The Government has recognised Israel's illegal settlements as a de facto annexation of Palestinian land.
Minister for Foreign Affairs, Simon Coveney, said a Sinn Féin motion on the issue "is a clear signal of the depth of feeling across Ireland."
"The Government shares that grave concern," he said.
"The scale, pace and strategic nature" of Israel's settlement action "is de facto annexation", Minister Coveney told deputies.
He said that Ireland is the first EU state to say so, adding that he does not "do it lightly".
Sinn Féin's spokesperson on Foreign Affairs, John Brady, who introduced the motion, welcomed this remark.
However, Mr Coveney said that he had been "deeply troubled" by Sinn Féin's refusal "to call on Hamas to respect international law" in the motion, let alone condemn its attacks on Israel.
The Government would support the motion if an ammendment to include that condemnation was included.
Tonight the amendment was adopted.
Deputy Brady said that since January, Israel has approved 2,500 additional settlement dwellings. 460 of these are in East Jerusalem, he said.
The organisation Peace Now said that in 2020, Israel had "approved or advanced" 12,000 settlement units, he added, the most since the group began monitoring this in 2012.
A ceasefire brokered by Egypt with the help of the US came into effect in Gaza on Friday.
It followed the worst violence in recent years.
At least 254 Palestinians were killed, including 66 children with 10 deaths in Israel. Almost 2,000 people were injured.
Sinn Féin TD Brian Stanley said the world had "looked on in horror" at the violence.
Gary Gannon said the Social Democrats were proud to co-sign the motion.
Labour also proudly supported it, Brendan Howlin declared.
"Through deliberate, brutal, calculated action" Israel sought to undermine the prospect of an independent Palestinian state, he said.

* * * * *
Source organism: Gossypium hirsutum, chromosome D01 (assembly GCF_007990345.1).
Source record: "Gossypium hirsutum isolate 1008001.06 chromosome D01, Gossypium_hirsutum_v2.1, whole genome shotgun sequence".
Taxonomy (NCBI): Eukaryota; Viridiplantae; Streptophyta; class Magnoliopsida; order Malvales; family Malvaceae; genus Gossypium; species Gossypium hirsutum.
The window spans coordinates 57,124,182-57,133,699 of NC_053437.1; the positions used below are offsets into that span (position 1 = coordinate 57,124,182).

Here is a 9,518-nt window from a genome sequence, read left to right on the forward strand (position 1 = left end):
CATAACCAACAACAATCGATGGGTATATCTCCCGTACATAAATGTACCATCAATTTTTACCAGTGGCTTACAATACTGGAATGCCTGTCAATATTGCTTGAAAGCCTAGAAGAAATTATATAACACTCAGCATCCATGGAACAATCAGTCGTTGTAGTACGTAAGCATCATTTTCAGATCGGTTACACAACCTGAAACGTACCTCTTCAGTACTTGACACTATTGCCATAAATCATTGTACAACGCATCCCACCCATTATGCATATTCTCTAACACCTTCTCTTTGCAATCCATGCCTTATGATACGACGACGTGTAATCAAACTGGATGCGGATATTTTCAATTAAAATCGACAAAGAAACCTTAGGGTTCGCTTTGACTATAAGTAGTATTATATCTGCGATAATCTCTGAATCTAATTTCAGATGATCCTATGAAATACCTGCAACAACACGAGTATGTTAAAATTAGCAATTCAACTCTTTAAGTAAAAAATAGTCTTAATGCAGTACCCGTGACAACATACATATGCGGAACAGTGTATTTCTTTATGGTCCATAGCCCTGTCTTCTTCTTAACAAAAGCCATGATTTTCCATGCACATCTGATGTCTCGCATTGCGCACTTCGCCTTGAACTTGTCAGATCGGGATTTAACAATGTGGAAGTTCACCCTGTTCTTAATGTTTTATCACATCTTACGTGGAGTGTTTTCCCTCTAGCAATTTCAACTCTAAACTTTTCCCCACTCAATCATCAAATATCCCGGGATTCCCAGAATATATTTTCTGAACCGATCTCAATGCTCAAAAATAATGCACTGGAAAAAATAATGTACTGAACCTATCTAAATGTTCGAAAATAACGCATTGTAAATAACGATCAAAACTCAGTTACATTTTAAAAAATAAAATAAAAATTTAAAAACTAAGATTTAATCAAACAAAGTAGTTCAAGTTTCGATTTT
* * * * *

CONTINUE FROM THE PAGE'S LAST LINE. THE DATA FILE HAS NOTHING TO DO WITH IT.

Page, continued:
Welcoming Minister Coveney's words, Mr Howlin said "periodic condemnation is simply not enough".
The US will veto any strong statement on Israel at the UN, he warned. He added that a consensus approach was not possible.
It was "shocking" that it took two weeks to get "a press statement" from the United Nations Security Council, Mr Howlin told the Dáil.
Richard Boyd Barrett, Solidarity-PBP, repeated his call for the Israeli ambassador to be expelled. Anything less than a complete boycott on Israel "is meaningless", he said.
Mary Lou MacDonald, Sinn Féin leader, said the Dáil stands in solidarity with the Palestinian people. She accused Israel of being a "serial violator of international law".
Today represents "the most explicit and united call from this parliament against annexation", she said.
Deputy MacDonald called on the Government to "hold Israel to account".
She said the case of Palestine is "the acid test for the international community".
"Do we stand with the brutalised, traumatised refugees of Gaza - or with the Israeli military machine?" she asked.
Sinn Féin's Imelda Munster told Minister Coveney that Ireland's seat on the Security Council entails a responsibility to stand up for the vulnerable.
The Dáil will vote tomorrow on a People Before Profit amendment of the Sinn Féin Private Members motion.
If passed, the amendment would require the Government to expel the Israeli Ambassador to Ireland and seeks economic, political and cultural sanctions against Israel.